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Old 09-03-2011, 08:17 AM   #91
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This has some great ideas but I think I'll wait till cooler weather to make the recipes. Since I only have the freezer on top of the fridge I may have to reduce the volume I make.

I have a question for those who are familiar with using black soy beans. Do those beans cause intestinal distress? I know some beans are really bad in that department but I've never used black soy beans.
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Old 09-03-2011, 08:53 AM   #92
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Erica, we can our own meats. A jar of home canned chicken is the perfect fast LC food. Home canned broth is awesome, and really stretches a budget. You can freeze these things of course, but when it's canned it's ready to go, and not an issue when the power goes out. But you've got to use a pressure cooker to do it safely - this is not something where you can cut corners. See if your local Extension Office has some classes coming up, they can be a great resource.
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Old 09-03-2011, 08:59 AM   #93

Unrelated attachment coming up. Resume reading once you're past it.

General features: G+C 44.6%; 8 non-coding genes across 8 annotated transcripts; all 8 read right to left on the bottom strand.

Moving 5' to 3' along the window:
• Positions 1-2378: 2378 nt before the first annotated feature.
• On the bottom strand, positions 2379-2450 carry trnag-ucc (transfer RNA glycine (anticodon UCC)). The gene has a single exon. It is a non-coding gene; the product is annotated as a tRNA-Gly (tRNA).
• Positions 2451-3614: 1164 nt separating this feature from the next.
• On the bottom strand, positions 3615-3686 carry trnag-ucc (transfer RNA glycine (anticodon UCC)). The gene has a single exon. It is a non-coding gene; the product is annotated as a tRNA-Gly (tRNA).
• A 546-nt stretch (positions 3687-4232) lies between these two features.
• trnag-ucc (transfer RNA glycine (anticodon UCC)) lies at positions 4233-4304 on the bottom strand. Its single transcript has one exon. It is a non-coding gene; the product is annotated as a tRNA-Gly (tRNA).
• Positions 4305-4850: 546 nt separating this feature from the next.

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Quote:
Originally Posted by sugarless4life View Post
Soups .. I make alot of soup and it always goes for several meals.

Broccoli Cheese
LC Clam Chowder
Chili
Turkey soup (made with 2 turkey thighs), celery, carrots, onions, and 2 cups of dreamfields elbows)
Linda's Southwestern Taco Soup

All winners in our house !

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I'm ready for some soups and Fall weather! these sound delicious!
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Old 09-03-2011, 03:48 PM   #94
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One of my favorite cheapies is canned mackeral. About a 1/4 the price of tuna. It's great with mustard and mayo. Scoop it with celery or pork rinds.